Alvin Lee was the front man for the band Ten Years After, best known for this song that still gets regular airplay:
I’m glad to say they were a little before my time. Even so, my brother had a reel-to-reel tape of one of their albums that I used to play, and I seem to remember him going to see them in the early to mid 70’s.
By the time I came along, the teenage argument was who was the fastest guitar player. Younger names would be tossed out, and then some oldster in their 20’s would say: Alvin Lee. It may have helped that he was known as the “fastest guitar in the west” or the “fastest guitar alive”.
Most of the obituaries and retrospectives have emphasized the Ten Years After performance on the Woodstock album and video. Personally, I thought it had good bits once it got going after 2-3 minutes. But on the whole I found it self-indulgent.
That’s not a description I throw around much. But, on the whole, I think my tolerance for Ten Years After is on the low side because they were one of the most self-indulgent performers of that era.
I had a question about a Buddy Holly song, so off I went to Wikipedia.
It’s in the nature of surfing that you read stuff you weren’t looking for, and I read this:
In 1949, still retaining his soprano, he recorded a bluesy solo rendering of Hank Snow's "My Two Timin' Woman" on a wire recorder borrowed by a friend who worked in a music shop.
Then I wanted to know what a wire recorder was. It turns out that the technology holding back tape recording wasn’t recording but developing the tape itself. But, in the late 40’s and early 50’s, recording on metal wire was the way to go.
But this is what caught my eye:
Though fictional, the Allied officers of Hogan's Heroes used a wire recorder to record a meeting in Kommandant Klink's office on a device that was disguised as a sewing box made of wooden thread spools.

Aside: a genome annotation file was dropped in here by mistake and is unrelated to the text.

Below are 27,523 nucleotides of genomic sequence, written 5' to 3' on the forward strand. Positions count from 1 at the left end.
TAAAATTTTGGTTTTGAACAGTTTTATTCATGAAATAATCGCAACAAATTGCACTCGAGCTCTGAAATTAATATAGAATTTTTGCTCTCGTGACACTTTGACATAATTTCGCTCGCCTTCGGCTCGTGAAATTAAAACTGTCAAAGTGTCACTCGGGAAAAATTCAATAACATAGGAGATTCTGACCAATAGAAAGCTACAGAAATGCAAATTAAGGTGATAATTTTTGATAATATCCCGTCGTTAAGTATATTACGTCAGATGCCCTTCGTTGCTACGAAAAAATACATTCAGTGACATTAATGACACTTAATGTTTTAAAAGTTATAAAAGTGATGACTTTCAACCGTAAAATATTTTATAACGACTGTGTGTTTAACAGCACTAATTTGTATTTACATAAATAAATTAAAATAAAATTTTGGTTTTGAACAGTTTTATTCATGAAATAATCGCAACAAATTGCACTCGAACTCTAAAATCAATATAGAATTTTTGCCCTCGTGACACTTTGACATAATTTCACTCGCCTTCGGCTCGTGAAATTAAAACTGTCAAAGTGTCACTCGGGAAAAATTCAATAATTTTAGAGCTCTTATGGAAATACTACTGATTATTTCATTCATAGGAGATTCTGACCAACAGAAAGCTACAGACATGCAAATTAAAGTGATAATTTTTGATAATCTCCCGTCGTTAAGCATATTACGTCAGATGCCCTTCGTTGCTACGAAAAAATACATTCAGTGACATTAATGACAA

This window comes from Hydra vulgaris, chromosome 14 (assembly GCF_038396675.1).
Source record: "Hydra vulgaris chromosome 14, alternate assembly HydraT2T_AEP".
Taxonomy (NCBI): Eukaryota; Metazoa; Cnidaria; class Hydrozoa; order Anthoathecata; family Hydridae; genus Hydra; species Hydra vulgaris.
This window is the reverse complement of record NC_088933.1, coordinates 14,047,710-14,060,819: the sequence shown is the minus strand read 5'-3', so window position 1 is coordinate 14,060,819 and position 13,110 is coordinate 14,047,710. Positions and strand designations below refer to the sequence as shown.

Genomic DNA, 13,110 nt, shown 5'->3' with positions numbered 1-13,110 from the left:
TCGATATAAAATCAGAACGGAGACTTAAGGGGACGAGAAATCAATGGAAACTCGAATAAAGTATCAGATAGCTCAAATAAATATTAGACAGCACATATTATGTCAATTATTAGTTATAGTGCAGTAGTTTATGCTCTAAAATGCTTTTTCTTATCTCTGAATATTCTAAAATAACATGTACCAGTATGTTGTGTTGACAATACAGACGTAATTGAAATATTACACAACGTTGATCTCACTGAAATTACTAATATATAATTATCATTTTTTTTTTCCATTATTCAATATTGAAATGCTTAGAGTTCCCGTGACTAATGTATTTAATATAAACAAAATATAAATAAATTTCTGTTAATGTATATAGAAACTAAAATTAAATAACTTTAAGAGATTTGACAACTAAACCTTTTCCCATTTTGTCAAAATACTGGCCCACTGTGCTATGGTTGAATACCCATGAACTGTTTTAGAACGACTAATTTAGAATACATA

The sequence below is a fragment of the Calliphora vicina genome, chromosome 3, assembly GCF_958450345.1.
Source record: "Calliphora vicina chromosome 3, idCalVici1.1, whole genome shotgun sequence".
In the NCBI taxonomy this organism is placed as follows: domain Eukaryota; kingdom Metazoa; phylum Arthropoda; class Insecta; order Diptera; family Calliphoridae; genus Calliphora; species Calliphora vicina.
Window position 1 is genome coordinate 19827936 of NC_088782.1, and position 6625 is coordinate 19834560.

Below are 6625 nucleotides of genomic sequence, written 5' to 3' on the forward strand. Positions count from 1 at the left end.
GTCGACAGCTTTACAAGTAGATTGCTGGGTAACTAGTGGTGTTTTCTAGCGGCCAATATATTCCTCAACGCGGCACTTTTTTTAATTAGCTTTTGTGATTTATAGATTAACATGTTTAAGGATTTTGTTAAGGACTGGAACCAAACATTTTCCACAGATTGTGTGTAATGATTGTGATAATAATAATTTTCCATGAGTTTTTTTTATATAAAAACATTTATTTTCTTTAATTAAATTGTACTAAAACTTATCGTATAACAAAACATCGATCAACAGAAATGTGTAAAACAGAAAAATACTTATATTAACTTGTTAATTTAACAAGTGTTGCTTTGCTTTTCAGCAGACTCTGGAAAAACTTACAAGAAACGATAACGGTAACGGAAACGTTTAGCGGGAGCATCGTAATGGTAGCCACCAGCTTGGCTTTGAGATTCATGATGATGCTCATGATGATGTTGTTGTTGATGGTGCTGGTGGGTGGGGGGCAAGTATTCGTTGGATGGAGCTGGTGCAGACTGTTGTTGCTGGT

I can remember watching that episode in repeats almost 40 years ago. And the thing is I can remember being struck by the weirdness of them recording on wire: to a kid in the 1970’s, tape was all there had ever been.
In another lifetime, I played musical instruments. I was pretty good with technique, good at improvising, and after playing guitar for a few years, my understanding of theory grew into a harmonic sense that was quite a bit sharper than my peers.
But, enough about me …
So I’m listening to NPR for some reason about 2 months ago, and they have an interview with Dick Hyman on. He’s not that big a name to most people, but he is to me, so I’m listening in.
And he said something so cool, that had never dawned on me:
In jazz, there’s a saying that either you’re playing the blues or you’re playing ‘I Got Rhythm.’ Next to the blues, it’s just about the most common jazz form.
Now. I knew a lot of standards, but I never played “I Got Rhythm”. So I start humming it to myself … ta da dum da, dum da dum da … and I can visualize what he’s saying about the harmony. And I start thinking it through, and it’s like one turnaround following another, all the way through to the bridge.
And now, because it’s 2013, even though I haven’t really played guitar in 25 years, I can go to Wikipedia where it tells me that the harmony for “I Got Rhythm” is so popular that the chord changes are known as “rhythm changes”. It all looks so familiar, and I could rattle off a dozen tunes with similar changes … including a bunch of rock songs.
Weird. This is all navel-gazing … but it means a lot to me.
Interesting throughout, with a good mix of the long-term history of the music industry, and how it continues to be successful. Fairly clear-headed too, without too much crap about how it’s art, and a lot about how the point is to generate revenue.
* This appeared in print in the February 11-17 issue under the title “Streaming Big”, listed as “The Music Man” in the table of contents.
Within that I searched for the word “mother”, which yielded a YouTube link to the singer: 劉鳳屏.